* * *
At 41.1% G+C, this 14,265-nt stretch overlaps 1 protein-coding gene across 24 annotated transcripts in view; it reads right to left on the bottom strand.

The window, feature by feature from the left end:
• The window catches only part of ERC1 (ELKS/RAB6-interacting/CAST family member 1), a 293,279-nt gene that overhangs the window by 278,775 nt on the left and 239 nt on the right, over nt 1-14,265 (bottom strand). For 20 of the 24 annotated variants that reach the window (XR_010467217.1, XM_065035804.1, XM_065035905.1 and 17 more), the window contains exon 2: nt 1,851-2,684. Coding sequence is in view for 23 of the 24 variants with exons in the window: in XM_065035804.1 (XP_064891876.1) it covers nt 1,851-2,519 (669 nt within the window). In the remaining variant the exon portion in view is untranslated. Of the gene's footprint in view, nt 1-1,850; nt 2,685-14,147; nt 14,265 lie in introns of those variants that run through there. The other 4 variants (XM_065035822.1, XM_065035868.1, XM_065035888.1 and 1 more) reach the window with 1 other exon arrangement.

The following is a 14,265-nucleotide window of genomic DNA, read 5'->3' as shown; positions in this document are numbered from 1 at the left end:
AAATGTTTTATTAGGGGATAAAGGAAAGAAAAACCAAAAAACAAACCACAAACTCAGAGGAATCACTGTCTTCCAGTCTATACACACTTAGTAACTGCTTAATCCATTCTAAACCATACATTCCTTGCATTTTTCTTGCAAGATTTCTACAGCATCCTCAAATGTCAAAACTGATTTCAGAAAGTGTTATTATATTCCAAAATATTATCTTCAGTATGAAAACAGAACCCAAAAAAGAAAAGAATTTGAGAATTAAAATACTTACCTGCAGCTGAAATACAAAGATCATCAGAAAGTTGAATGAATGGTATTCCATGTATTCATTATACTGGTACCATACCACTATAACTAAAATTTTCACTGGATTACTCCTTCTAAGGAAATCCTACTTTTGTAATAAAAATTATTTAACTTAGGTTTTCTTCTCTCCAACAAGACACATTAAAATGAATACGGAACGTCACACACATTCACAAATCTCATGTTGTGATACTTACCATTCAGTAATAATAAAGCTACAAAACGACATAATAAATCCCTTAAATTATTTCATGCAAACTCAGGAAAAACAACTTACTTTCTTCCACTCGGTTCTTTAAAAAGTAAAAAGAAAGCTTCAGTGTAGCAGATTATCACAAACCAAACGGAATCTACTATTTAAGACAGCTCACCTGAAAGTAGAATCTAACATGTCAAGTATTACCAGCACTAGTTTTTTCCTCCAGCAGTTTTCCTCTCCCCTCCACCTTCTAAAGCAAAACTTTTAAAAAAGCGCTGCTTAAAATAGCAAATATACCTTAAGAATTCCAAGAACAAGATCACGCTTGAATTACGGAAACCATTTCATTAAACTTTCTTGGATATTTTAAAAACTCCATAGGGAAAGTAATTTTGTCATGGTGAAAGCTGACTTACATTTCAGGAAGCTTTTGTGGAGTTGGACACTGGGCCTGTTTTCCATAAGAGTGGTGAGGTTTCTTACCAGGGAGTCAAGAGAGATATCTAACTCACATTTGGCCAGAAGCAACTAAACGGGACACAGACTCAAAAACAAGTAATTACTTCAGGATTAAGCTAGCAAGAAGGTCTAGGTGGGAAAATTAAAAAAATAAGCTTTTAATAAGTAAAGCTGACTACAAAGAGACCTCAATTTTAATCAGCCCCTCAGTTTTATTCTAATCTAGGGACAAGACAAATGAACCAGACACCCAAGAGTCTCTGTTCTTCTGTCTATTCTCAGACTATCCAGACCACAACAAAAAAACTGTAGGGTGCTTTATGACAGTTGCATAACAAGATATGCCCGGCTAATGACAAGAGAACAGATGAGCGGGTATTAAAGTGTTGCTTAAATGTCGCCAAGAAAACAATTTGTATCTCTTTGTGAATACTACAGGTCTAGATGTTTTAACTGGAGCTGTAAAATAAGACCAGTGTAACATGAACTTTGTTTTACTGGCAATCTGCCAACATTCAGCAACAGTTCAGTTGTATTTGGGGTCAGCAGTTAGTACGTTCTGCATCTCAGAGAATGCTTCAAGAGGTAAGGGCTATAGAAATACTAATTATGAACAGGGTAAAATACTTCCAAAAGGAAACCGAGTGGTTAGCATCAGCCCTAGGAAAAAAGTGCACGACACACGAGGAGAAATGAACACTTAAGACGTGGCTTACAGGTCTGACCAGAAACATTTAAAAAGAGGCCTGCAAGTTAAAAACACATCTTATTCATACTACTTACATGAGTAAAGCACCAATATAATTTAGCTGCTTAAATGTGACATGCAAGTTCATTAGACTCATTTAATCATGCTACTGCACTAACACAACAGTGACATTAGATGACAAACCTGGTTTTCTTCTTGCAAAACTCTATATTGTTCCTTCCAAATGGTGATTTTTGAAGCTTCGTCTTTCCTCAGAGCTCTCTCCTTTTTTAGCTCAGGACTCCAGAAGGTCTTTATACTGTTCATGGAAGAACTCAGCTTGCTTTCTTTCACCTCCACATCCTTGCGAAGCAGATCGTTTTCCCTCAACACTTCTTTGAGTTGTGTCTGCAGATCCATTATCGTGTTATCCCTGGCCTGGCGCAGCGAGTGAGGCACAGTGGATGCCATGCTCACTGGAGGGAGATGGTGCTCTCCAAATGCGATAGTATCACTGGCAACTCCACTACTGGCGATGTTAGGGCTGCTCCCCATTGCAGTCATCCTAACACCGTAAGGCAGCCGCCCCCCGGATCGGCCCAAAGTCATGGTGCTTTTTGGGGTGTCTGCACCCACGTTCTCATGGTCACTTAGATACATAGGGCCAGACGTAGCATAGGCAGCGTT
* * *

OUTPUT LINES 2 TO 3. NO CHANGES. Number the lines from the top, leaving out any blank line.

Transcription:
The window, feature by feature from the left end:
• The window catches only part of ERC1 (ELKS/RAB6-interacting/CAST family member 1), a 293,279-nt gene that overhangs the window by 278,775 nt on the left and 239 nt on the right, over nt 1-14,265 (bottom strand). For 20 of the 24 annotated variants that reach the window (XR_010467217.1, XM_065035804.1, XM_065035905.1 and 17 more), the window contains exon 2: nt 1,851-2,684. Coding sequence is in view for 23 of the 24 variants with exons in the window: in XM_065035804.1 (XP_064891876.1) it covers nt 1,851-2,519 (669 nt within the window). In the remaining variant the exon portion in view is untranslated. Of the gene's footprint in view, nt 1-1,850; nt 2,685-14,147; nt 14,265 lie in introns of those variants that run through there. The other 4 variants (XM_065035822.1, XM_065035868.1, XM_065035888.1 and 1 more) reach the window with 1 other exon arrangement.